If you’re wistful for a holiday that takes you back to how the Mediterranean once was, there’s no better time to check out Croatia…
Once upon a time there was an area of southern Europe where rocky and sandy beaches and hidden coves made their way from a Medieval citadel in the south, to Roman and Venetian settlements in the north. In-between, romantic churches and fairy tale castles dusted the landscape, while a clutch of islands offered an off-grid escape.
The place now goes by the name of Croatia. It’s moved on with each passing generation – the towns brim with designer boutiques and jazz cafés, and modern hotels frame the shorefronts. But Croatia still holds dear to its centuries-old legacy. There’s still a lost-in-time air about this country.
Visit in May or June to see for yourself – the days are sunny and the sea is warm enough for swimming. Hotels, restaurants and tourist attractions are open, too, but without the summer crowds.
Dubrovnik is most peoples’ first, and best, introduction to Croatia. Giant walls – almost 2 kilometres long – have wrapped their protective arms around the old city for 5 centuries, and you can walk their entire length as if you’re king of the castle. From up here you get sky-wide views of terracotta rooftops, domes and elegant church spires, with the sheen of the Adriatic Sea and the Elaphite islands beyond.
Down in the marble streets, it’s a whirl of antique shops and pavement cafés sandwiched between aristocratic palazzi and ornate churches. Gothic, Renaissance and Baroque architecture – Dubrovnik has got the lot.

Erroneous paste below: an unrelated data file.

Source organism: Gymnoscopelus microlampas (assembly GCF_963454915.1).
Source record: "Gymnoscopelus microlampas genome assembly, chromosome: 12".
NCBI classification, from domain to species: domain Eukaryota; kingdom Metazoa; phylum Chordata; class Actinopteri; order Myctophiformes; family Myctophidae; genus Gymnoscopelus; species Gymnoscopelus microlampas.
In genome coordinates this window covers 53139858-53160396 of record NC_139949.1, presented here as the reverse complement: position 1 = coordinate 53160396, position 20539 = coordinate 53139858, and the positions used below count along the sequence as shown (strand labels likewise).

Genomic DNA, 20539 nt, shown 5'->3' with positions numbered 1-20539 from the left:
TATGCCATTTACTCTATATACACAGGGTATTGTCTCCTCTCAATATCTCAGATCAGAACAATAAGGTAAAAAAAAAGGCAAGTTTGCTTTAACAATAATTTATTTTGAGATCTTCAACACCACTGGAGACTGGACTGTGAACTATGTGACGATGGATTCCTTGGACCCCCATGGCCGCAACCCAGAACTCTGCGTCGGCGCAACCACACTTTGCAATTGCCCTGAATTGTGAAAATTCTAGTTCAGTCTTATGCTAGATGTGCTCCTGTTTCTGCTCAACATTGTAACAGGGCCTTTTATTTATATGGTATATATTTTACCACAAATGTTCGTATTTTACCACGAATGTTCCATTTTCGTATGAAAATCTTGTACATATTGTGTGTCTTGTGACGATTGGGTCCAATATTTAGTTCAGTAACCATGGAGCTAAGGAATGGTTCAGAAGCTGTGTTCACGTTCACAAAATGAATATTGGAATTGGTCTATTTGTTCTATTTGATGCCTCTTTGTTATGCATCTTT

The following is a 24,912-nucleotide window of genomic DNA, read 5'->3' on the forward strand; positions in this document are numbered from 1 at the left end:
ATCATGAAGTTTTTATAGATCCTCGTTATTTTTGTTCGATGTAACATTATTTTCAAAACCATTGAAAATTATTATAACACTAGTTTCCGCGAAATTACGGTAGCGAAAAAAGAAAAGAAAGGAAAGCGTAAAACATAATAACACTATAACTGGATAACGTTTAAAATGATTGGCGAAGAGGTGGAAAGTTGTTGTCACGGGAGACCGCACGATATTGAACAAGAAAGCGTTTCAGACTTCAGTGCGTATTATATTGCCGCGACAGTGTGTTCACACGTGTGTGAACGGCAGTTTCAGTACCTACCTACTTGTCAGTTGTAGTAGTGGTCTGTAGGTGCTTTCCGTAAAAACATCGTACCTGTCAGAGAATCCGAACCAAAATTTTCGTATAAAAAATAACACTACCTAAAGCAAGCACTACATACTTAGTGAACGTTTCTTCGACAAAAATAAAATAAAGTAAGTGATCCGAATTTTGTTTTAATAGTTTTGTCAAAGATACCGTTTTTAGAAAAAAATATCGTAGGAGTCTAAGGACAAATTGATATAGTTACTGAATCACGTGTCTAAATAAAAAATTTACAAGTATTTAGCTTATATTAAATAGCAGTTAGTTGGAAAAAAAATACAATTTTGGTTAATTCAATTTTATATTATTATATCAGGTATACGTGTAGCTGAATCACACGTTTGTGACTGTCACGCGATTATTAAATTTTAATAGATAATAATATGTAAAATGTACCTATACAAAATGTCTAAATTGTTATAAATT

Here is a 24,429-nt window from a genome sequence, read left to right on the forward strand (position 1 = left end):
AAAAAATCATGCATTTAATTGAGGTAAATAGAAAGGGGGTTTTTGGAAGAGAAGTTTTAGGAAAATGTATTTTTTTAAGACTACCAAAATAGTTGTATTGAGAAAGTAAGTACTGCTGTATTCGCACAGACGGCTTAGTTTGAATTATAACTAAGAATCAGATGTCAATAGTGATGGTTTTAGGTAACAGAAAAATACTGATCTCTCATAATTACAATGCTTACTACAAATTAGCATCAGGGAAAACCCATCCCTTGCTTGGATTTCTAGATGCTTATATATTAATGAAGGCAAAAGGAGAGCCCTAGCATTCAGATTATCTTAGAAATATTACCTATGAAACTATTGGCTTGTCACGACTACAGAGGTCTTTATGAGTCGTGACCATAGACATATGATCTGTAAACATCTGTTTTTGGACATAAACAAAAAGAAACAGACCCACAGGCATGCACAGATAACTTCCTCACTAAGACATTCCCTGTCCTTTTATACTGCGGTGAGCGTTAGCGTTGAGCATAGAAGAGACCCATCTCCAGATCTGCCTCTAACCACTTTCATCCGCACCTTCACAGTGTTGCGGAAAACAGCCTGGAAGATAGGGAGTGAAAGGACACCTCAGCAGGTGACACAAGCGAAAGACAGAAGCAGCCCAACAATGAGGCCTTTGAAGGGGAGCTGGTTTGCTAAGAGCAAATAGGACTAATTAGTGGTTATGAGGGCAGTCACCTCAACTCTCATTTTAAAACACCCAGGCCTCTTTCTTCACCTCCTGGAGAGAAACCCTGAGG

The towns of Porec and Pula are set on the Istrian Peninsula next to rocky and pebbly beaches towards the top end of Croatia. They’ve got modern outlooks and plenty of bars and clubs that come out to play once the boutiques and pavement cafés shut up shop.
While they’re not places for a quiet getaway – unless you come out of season – they’ve got a storybook’s worth of history to their names. In Pula there’s a 1st-century amphitheatre that now hosts open-air concerts. The Temple of Augustus is another top sight amid the Roman relics. Likewise, Porec pulls out all the stops when it comes to ancient leftovers with a 6th-century basilica in the old town and a heap of Gothic, Romanesque and Baroque buildings.
Rovinj sits pretty between the 2 towns. Originally an island, its Venetian-style old town is grooved with steep, cobbled streets and artists’ workshops. And tiny shingle coves and a group of beautiful isles just off the coast give the story a happy ever after.
Croatia’s islands have a real Peter Pan and the Lost Boys feel to them, so they’re perfect for fantastically peaceful holidays. Lopud is one of the closest to Dubrovnik – it’s a 20-minute boat ride away. Its little lanes are car-free. Instead, golf buggies bump you along dirt tracks to Sunj Beach, a wide horse shoe bay with water so clear and shallow that you can see tiny fish darting around your ankles as you splash. The neighbouring isle of Kolocep is just as fair of face. Even quieter than Lopud, it’s a 1 shop, I donkey, 1 hotel kind of place and, again, is free of cars.
Halfway up the Adriatic coastline, meanwhile, Hvar and Korcula look like they’re just stirring from a hundred-year sleep. Think cutesy villages, woodlands, vineyards, and a stash of sandy beaches, and you kind of get the measure.
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Author: Sharon Greaves
Published: March 7, 2014
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